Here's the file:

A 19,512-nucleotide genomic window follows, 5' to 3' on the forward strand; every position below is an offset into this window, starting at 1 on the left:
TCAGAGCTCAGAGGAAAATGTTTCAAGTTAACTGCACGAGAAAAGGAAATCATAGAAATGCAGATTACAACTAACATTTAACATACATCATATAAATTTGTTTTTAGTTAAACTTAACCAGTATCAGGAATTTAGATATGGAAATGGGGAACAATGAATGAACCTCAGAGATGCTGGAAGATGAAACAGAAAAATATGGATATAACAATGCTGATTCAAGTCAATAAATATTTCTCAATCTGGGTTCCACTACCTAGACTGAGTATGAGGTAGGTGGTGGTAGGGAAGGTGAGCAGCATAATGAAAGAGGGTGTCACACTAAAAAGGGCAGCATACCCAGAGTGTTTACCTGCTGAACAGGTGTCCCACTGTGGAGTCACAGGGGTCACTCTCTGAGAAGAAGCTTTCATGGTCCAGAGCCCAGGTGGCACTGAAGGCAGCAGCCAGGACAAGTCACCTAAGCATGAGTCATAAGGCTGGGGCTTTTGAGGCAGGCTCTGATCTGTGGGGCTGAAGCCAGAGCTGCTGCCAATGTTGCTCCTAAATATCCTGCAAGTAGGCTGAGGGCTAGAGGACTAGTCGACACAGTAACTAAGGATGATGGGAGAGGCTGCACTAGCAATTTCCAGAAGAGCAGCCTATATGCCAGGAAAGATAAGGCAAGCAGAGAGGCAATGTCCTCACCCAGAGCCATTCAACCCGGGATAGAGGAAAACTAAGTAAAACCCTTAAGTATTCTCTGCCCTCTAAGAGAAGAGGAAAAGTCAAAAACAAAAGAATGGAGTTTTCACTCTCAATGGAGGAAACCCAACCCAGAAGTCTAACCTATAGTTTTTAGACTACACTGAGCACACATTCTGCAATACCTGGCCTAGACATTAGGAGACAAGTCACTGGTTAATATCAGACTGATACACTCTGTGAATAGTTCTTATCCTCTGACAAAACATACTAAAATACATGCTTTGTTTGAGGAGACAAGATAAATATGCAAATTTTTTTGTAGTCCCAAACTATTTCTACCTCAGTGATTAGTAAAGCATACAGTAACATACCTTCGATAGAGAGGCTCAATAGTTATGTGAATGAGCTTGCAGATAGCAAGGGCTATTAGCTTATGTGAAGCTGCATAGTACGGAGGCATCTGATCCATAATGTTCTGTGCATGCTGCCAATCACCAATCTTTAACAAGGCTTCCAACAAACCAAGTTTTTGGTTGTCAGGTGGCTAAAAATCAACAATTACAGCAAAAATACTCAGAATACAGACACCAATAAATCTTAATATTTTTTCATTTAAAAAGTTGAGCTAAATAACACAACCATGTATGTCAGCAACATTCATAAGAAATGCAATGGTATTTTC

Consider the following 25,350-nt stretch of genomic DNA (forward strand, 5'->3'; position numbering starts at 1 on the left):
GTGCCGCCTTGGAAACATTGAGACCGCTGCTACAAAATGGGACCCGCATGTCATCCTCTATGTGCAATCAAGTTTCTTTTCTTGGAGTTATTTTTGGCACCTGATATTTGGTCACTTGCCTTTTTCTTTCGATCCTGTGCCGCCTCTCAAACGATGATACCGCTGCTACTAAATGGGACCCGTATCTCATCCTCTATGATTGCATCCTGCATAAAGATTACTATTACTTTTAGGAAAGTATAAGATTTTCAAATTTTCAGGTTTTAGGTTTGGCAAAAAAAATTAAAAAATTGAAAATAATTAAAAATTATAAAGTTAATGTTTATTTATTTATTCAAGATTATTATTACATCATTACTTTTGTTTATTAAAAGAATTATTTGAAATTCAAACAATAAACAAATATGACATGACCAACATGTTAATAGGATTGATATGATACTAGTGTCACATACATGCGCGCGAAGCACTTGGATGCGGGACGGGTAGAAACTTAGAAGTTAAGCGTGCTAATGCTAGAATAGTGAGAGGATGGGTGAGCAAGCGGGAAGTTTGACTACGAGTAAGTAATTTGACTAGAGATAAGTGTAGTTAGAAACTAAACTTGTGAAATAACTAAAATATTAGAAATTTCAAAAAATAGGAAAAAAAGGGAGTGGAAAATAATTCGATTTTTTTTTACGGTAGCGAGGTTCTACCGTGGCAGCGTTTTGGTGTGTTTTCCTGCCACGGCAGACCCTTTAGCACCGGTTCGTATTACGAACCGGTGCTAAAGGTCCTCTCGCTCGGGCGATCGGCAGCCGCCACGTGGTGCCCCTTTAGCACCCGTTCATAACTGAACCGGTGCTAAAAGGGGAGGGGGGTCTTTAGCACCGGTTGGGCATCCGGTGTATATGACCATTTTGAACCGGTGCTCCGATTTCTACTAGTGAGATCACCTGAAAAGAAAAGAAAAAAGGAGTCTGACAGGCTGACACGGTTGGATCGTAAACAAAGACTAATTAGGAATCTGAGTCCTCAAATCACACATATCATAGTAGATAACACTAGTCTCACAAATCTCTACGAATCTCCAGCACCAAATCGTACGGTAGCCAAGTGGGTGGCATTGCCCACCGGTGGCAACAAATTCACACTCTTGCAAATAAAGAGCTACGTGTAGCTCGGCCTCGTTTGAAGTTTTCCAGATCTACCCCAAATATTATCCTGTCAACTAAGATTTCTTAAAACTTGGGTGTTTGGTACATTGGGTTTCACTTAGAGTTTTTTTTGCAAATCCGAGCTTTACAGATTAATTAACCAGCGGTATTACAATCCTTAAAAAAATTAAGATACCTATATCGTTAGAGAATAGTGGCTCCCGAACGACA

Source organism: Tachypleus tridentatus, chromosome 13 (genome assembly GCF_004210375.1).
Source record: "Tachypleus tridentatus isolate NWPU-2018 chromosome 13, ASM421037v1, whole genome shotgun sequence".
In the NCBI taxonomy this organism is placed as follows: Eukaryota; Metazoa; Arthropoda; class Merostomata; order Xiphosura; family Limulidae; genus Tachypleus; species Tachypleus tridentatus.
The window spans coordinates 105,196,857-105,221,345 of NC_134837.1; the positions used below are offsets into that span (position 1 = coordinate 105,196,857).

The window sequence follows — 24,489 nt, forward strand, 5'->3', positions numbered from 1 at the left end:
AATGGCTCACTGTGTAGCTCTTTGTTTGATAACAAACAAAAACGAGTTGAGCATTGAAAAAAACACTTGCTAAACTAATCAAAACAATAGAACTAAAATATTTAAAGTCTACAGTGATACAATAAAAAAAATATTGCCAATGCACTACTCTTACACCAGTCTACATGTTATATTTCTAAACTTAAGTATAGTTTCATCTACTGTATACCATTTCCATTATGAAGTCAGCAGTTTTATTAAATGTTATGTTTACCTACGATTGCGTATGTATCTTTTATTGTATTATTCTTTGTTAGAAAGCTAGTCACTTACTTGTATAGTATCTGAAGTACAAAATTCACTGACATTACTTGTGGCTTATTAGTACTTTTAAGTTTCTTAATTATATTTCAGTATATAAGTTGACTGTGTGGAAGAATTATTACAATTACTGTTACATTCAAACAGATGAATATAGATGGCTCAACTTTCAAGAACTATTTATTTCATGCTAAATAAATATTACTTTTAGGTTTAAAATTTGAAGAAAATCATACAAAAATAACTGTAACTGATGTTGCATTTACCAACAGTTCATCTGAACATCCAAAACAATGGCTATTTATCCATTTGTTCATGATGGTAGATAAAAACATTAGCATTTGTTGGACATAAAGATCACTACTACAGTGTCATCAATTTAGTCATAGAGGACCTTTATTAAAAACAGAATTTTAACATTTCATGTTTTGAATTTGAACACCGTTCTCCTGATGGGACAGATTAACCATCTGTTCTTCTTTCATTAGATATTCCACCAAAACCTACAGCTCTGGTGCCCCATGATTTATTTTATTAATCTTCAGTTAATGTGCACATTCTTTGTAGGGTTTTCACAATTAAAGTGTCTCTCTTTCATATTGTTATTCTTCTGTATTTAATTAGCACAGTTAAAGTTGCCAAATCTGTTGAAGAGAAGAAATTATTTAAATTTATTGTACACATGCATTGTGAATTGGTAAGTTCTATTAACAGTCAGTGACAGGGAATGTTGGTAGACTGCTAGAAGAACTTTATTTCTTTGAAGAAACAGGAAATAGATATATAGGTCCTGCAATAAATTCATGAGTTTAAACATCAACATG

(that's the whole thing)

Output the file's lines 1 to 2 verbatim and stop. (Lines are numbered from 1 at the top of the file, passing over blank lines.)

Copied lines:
A 19,512-nucleotide genomic window follows, 5' to 3' on the forward strand; every position below is an offset into this window, starting at 1 on the left:
TCAGAGCTCAGAGGAAAATGTTTCAAGTTAACTGCACGAGAAAAGGAAATCATAGAAATGCAGATTACAACTAACATTTAACATACATCATATAAATTTGTTTTTAGTTAAACTTAACCAGTATCAGGAATTTAGATATGGAAATGGGGAACAATGAATGAACCTCAGAGATGCTGGAAGATGAAACAGAAAAATATGGATATAACAATGCTGATTCAAGTCAATAAATATTTCTCAATCTGGGTTCCACTACCTAGACTGAGTATGAGGTAGGTGGTGGTAGGGAAGGTGAGCAGCATAATGAAAGAGGGTGTCACACTAAAAAGGGCAGCATACCCAGAGTGTTTACCTGCTGAACAGGTGTCCCACTGTGGAGTCACAGGGGTCACTCTCTGAGAAGAAGCTTTCATGGTCCAGAGCCCAGGTGGCACTGAAGGCAGCAGCCAGGACAAGTCACCTAAGCATGAGTCATAAGGCTGGGGCTTTTGAGGCAGGCTCTGATCTGTGGGGCTGAAGCCAGAGCTGCTGCCAATGTTGCTCCTAAATATCCTGCAAGTAGGCTGAGGGCTAGAGGACTAGTCGACACAGTAACTAAGGATGATGGGAGAGGCTGCACTAGCAATTTCCAGAAGAGCAGCCTATATGCCAGGAAAGATAAGGCAAGCAGAGAGGCAATGTCCTCACCCAGAGCCATTCAACCCGGGATAGAGGAAAACTAAGTAAAACCCTTAAGTATTCTCTGCCCTCTAAGAGAAGAGGAAAAGTCAAAAACAAAAGAATGGAGTTTTCACTCTCAATGGAGGAAACCCAACCCAGAAGTCTAACCTATAGTTTTTAGACTACACTGAGCACACATTCTGCAATACCTGGCCTAGACATTAGGAGACAAGTCACTGGTTAATATCAGACTGATACACTCTGTGAATAGTTCTTATCCTCTGACAAAACATACTAAAATACATGCTTTGTTTGAGGAGACAAGATAAATATGCAAATTTTTTTGTAGTCCCAAACTATTTCTACCTCAGTGATTAGTAAAGCATACAGTAACATACCTTCGATAGAGAGGCTCAATAGTTATGTGAATGAGCTTGCAGATAGCAAGGGCTATTAGCTTATGTGAAGCTGCATAGTACGGAGGCATCTGATCCATAATGTTCTGTGCATGCTGCCAATCACCAATCTTTAACAAGGCTTCCAACAAACCAAGTTTTTGGTTGTCAGGTGGCTAAAAATCAACAATTACAGCAAAAATACTCAGAATACAGACACCAATAAATCTTAATATTTTTTCATTTAAAAAGTTGAGCTAAATAACACAACCATGTATGTCAGCAACATTCATAAGAAATGCAATGGTATTTTC